Alex Rodriguez made some pointed comments after his rehab game with Double-A Trenton last night, alleging that certain “entities” were conspiring to prevent him from playing while finding “creative ways” to cancel his contract. While the embattled third baseman didn’t come right out and say it, he certainly gave the impression that the Yankees are one of those “entities.”
The Yankees naturally weren’t thrilled about the comments, as least according to one team source who spoke to the New York Daily News.
“This is typical Alex,” one Yankee official told the Daily News on Saturday. “Instead of taking responsibility for his actions, he blames everybody else. It wasn’t the Yankees who introduced [RODRIGUEZ]to Anthony Bosch. It wasn’t the Yankees who introduced him to Dr. Galea, or anybody else.” (The official was referring to Rodriguez’s association with Bosch, who is believed to have distributed performance-enhancing drugs to scores of athletes, and to Galea, a human growth hormone proponent who treated Rodriguez in 2009.)
The source was also said to be “amused” by Rodriguez’s claim that, “I think we all agree that we want to get rid of PEDs; that’s a must.”
Rodriguez still has $100 million remaining on his $275 million contract. Conspiracy theories aside, the Yankees would benefit greatly from a severe suspension or ban.
While Rodriguez will continue his minor league rehab assignment tonight, MLB is expected to announce suspensions by Monday for those connected to Biogenesis. Eight players — including Rangers outfielder Nelson Cruz, Tigers shortstop Jhonny Peralta, and Padres shortstop Everth Cabrera — are expected to receive 50-game suspensions, but various reports have indicated that MLB is prepared to ban Rodriguez for life if he doesn’t agree to a settlement. Bud Selig has reportedly considered using the “best interests of baseball” clause to keep him off the field if he appeals. And all indications are that Rodriguez is prepared to fight.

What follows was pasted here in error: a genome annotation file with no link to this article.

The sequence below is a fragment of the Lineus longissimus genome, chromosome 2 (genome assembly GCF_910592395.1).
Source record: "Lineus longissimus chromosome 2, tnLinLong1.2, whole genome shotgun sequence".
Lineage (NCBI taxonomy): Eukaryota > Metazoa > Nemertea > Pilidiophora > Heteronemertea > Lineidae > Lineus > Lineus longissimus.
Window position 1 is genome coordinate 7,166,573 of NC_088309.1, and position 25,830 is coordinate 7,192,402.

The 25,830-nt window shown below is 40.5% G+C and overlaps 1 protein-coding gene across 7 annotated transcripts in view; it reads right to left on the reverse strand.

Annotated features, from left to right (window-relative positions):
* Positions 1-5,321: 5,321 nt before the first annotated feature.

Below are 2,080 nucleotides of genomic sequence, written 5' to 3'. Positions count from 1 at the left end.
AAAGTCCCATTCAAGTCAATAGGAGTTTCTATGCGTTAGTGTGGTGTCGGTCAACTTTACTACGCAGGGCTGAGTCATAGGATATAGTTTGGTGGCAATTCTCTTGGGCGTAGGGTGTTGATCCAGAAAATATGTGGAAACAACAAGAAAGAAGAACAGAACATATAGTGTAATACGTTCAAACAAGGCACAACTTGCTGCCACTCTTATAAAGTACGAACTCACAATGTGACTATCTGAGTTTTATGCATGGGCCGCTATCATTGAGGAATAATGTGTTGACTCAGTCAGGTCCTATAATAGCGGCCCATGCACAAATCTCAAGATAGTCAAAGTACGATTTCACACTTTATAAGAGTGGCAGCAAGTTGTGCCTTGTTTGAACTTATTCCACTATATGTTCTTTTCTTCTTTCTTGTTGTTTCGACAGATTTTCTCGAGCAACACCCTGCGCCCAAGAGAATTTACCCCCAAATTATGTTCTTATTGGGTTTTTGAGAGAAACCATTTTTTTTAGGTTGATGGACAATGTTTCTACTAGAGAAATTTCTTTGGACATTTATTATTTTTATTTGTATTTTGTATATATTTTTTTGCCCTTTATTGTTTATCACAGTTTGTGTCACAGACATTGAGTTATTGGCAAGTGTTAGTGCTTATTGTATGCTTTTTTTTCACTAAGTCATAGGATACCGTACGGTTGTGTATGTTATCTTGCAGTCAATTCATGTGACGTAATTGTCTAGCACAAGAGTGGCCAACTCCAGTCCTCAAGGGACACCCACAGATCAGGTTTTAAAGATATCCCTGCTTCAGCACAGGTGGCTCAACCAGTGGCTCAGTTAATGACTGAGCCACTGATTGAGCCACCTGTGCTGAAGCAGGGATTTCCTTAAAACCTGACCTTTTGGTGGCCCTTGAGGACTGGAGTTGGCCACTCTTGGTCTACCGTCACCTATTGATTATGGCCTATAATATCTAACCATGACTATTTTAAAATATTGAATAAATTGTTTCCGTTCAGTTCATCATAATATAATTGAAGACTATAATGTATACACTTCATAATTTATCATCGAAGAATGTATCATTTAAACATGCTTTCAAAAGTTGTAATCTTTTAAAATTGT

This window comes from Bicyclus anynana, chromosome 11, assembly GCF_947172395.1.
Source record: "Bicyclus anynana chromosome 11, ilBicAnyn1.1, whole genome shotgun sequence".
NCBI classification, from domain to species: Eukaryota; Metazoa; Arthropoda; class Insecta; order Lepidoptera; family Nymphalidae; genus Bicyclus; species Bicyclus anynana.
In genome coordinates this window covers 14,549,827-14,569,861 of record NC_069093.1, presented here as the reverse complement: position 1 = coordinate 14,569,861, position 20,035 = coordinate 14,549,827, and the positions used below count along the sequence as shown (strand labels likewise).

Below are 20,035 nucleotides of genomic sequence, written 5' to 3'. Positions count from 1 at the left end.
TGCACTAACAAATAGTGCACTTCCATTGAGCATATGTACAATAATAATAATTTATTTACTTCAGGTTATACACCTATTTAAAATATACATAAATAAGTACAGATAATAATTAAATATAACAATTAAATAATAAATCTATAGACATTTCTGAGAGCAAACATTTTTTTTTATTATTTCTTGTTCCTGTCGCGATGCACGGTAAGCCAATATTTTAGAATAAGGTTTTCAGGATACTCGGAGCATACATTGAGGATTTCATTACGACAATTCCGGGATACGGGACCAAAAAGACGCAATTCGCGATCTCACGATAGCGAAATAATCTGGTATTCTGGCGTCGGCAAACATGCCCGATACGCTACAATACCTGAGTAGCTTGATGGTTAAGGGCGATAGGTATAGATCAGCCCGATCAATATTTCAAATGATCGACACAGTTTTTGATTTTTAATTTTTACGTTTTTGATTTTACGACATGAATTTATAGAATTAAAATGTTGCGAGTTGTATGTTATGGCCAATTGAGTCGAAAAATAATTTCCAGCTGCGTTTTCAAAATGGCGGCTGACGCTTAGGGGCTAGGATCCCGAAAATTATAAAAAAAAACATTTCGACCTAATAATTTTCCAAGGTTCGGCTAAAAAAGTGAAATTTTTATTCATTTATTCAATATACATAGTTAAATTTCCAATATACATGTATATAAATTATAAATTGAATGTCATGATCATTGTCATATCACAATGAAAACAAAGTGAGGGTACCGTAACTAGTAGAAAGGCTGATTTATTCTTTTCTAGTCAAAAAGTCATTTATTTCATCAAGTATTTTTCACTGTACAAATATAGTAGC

Josh Hamilton is not and never was a key part of the 2017 Texas Rangers plans. He was in camp and under contract and had at least a chance to make the team, but the Rangers fate as a ballclub did not depend on him. It would merely be nice for them if he revealed that he had a bit left in the tank and if he could, like a lot of other superstars in baseball history, give them one last season of decent production in part time play as a matter of depth and flexibility.
As such, this development is more unfortunate for Josh Hamilton and those who root for him than it is for the Rangers as a club, but it is unfortunate all the same:
That’s the fourth surgery he’s had on that knee in less than two years and the 11th knee surgery he’s had overall in his baseball career. It’s sad to say but safe to say that Hamilton’s days in baseball are numbered if not over completely. At some point an athlete’s body can only take so much.
Veteran utilityman Reid Brignac is in camp with the Astros on a minor league deal. The 31-year-old is close to being done as a major leaguer as he owns a career .219/.264/.309 triple-slash line across parts of nine seasons. In an effort to prolong his big league career, Brignac is now attempting to become a switch-hitter, MLB.com’s Brian McTaggart reports.
I’m going to try it out this year. It was something that I just thought long and hard about and I was like, ‘OK, I’m going to try and see how it goes.’ I used to switch-hit when I was younger off and on, nothing consistent. I could always handle the bat right-handed. I play golf right-handed, so I do a lot of things that way that feel natural.
I just want to get to the point where I’m trying to stay in games, not get pinch-hit for, not starting games because a lefty is starting. … That could help me stay in the games longer. I’m trying to add a new element. I play multiple positions and now if I can switch hit and be consistent at it, then that can only help me.
As Brignac mentions, he’s also verstile. He’s a shortstop by trade, but has also logged plenty of innings at second base and third base, and has occasionally played corner outfield.
There aren’t any examples — at least that I can think of — where players began switch-hitting late in their careers and actually succeeding in the major leagues. As the saying goes, you can’t teach an old dog new tricks. But here’s hoping Brignac bucks the trend.